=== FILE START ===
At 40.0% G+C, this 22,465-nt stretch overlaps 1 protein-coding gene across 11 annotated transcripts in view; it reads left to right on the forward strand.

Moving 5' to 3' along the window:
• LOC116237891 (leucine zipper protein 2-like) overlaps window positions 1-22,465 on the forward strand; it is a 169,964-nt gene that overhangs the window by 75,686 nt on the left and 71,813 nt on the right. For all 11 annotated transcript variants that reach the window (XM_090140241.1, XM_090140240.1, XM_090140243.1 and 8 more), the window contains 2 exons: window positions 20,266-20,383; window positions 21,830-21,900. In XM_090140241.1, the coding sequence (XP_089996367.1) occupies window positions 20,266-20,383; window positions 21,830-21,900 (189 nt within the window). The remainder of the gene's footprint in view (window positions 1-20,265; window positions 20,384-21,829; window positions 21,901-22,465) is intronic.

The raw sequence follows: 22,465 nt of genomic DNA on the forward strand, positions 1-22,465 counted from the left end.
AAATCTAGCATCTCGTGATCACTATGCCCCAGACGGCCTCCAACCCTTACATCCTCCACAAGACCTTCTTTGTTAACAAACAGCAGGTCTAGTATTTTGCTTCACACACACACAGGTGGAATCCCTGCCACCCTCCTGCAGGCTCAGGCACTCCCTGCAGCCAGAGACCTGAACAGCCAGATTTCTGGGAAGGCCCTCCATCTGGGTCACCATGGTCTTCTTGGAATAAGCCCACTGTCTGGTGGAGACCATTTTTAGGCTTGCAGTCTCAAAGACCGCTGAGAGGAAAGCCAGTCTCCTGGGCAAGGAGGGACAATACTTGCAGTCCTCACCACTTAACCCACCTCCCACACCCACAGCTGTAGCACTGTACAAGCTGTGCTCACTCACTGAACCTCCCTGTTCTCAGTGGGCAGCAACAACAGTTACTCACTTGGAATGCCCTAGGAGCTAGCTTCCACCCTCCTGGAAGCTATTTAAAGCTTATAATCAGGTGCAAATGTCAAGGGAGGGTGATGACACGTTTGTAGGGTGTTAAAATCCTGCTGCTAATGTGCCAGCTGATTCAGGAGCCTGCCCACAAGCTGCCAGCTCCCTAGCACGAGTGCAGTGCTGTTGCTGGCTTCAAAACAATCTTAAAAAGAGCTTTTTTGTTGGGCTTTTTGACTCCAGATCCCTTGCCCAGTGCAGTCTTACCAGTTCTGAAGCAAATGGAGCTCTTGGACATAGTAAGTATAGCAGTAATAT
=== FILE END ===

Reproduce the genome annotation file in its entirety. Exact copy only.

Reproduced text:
At 40.0% G+C, this 22,465-nt stretch overlaps 1 protein-coding gene across 11 annotated transcripts in view; it reads left to right on the forward strand.

Moving 5' to 3' along the window:
• LOC116237891 (leucine zipper protein 2-like) overlaps window positions 1-22,465 on the forward strand; it is a 169,964-nt gene that overhangs the window by 75,686 nt on the left and 71,813 nt on the right. For all 11 annotated transcript variants that reach the window (XM_090140241.1, XM_090140240.1, XM_090140243.1 and 8 more), the window contains 2 exons: window positions 20,266-20,383; window positions 21,830-21,900. In XM_090140241.1, the coding sequence (XP_089996367.1) occupies window positions 20,266-20,383; window positions 21,830-21,900 (189 nt within the window). The remainder of the gene's footprint in view (window positions 1-20,265; window positions 20,384-21,829; window positions 21,901-22,465) is intronic.

The raw sequence follows: 22,465 nt of genomic DNA on the forward strand, positions 1-22,465 counted from the left end.
AAATCTAGCATCTCGTGATCACTATGCCCCAGACGGCCTCCAACCCTTACATCCTCCACAAGACCTTCTTTGTTAACAAACAGCAGGTCTAGTATTTTGCTTCACACACACACAGGTGGAATCCCTGCCACCCTCCTGCAGGCTCAGGCACTCCCTGCAGCCAGAGACCTGAACAGCCAGATTTCTGGGAAGGCCCTCCATCTGGGTCACCATGGTCTTCTTGGAATAAGCCCACTGTCTGGTGGAGACCATTTTTAGGCTTGCAGTCTCAAAGACCGCTGAGAGGAAAGCCAGTCTCCTGGGCAAGGAGGGACAATACTTGCAGTCCTCACCACTTAACCCACCTCCCACACCCACAGCTGTAGCACTGTACAAGCTGTGCTCACTCACTGAACCTCCCTGTTCTCAGTGGGCAGCAACAACAGTTACTCACTTGGAATGCCCTAGGAGCTAGCTTCCACCCTCCTGGAAGCTATTTAAAGCTTATAATCAGGTGCAAATGTCAAGGGAGGGTGATGACACGTTTGTAGGGTGTTAAAATCCTGCTGCTAATGTGCCAGCTGATTCAGGAGCCTGCCCACAAGCTGCCAGCTCCCTAGCACGAGTGCAGTGCTGTTGCTGGCTTCAAAACAATCTTAAAAAGAGCTTTTTTGTTGGGCTTTTTGACTCCAGATCCCTTGCCCAGTGCAGTCTTACCAGTTCTGAAGCAAATGGAGCTCTTGGACATAGTAAGTATAGCAGTAATAT